Protein frequently is the most limiting nutrient for cattle wintered on poor to moderate quality harvested forages as well as for mature cows and growing cattle grazing dormant grass pastures and crop residues. Ample amounts of protein are required in order for cattle to efficiently harvest energy from forage-based feeds. Protein is needed to support a healthy, active population of fiber-digesting microorganisms in the stomach. Consequently, when dietary protein is limiting, fiber digestion is not optimal. Poor digestion results in inefficient energy use, and often decreases feed intake too. The combined effect of these factors is a significant decrease in overall energy balance for the animal. This can limit growth rate of young animals or lead to poor body condition scores in reproducing cows and heifers.
A study was performed at the Kansas State University Beef Cattle Research Center using 175 crossbred beef heifers averaging 683 pounds. Heifers were fed low quality prairie hay free-choice, or the same hay supplemented with 5 pounds daily of alfalfa hay. Heifers within each forage group had access to SmartLic NE-12, SmartLic NE-30, or no supplement. Heifers were fed the forage-based diets for 89 days, and had free access to white salt and water at all times.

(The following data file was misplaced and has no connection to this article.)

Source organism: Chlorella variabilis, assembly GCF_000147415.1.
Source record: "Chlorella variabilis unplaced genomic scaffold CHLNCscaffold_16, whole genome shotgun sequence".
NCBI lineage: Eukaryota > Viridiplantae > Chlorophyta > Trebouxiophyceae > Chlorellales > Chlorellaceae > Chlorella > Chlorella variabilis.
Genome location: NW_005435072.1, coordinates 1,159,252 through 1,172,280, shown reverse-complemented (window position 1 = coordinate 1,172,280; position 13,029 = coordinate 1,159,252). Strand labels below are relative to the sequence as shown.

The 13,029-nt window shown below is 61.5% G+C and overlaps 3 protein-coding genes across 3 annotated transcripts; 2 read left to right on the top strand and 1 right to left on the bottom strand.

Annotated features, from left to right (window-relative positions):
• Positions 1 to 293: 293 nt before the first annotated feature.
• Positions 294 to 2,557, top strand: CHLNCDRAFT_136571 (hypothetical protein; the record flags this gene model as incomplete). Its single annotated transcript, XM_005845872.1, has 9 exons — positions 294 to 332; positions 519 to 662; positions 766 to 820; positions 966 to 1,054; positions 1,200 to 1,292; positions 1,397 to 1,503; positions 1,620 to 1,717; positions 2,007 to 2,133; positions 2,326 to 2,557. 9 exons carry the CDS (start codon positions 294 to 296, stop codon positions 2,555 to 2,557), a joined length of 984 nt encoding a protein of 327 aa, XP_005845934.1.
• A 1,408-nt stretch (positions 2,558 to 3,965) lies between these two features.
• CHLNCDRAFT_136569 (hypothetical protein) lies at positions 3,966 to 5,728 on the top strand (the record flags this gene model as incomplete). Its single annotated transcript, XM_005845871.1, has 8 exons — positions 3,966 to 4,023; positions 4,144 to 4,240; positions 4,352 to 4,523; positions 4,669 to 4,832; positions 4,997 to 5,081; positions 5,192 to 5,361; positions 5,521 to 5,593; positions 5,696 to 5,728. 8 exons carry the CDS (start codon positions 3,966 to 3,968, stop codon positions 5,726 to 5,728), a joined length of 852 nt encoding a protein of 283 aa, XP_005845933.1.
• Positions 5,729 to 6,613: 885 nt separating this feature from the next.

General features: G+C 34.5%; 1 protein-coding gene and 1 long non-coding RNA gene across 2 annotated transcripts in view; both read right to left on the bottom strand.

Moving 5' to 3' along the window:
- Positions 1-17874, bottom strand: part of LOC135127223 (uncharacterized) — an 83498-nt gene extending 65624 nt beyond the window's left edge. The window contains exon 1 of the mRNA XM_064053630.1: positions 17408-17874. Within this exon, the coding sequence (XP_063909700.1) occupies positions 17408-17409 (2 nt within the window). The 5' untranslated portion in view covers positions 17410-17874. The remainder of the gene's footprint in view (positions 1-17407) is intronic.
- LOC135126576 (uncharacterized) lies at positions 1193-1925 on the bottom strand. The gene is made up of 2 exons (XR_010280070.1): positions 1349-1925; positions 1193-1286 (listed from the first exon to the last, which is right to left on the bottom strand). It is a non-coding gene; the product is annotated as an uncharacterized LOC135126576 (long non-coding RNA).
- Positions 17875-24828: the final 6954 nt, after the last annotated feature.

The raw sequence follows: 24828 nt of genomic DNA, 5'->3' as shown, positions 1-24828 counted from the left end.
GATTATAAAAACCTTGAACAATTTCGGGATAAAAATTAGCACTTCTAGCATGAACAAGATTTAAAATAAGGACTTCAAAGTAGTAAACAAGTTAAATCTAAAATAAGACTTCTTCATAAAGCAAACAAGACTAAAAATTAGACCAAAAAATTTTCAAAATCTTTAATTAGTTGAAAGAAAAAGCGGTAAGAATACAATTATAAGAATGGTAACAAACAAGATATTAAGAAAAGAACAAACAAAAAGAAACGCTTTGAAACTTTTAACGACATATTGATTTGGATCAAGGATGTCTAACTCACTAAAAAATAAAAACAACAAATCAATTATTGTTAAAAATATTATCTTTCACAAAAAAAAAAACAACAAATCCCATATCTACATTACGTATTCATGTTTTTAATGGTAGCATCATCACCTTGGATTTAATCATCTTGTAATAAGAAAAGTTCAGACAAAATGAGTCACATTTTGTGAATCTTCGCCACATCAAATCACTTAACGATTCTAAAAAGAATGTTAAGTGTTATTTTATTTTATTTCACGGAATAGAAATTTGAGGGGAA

Daily gains, feed intakes, and efficiencies of heifers are shown in Table 2. Heifers fed prairie hay with no alfalfa actually lost weight, indicating that the hay had limited energy content. Performance was improved substantially by feeding blocks. In particular, the higher protein content of Smartlic NE-30 improved forage intake and reduced weight loss compared to the unsupplemented controls.
Feeding five pounds of alfalfa daily effectively increased overall energy intake by heifers, allowing for a substantial improvement in gain compared to heifers fed only the prairie hay. Feeding Smartlic NE-12 and NE-30 resulted in additional boosts in gain and efficiency, illustrating that Smartlic Supplements are effective over a range of forage qualities.
*Kansas State University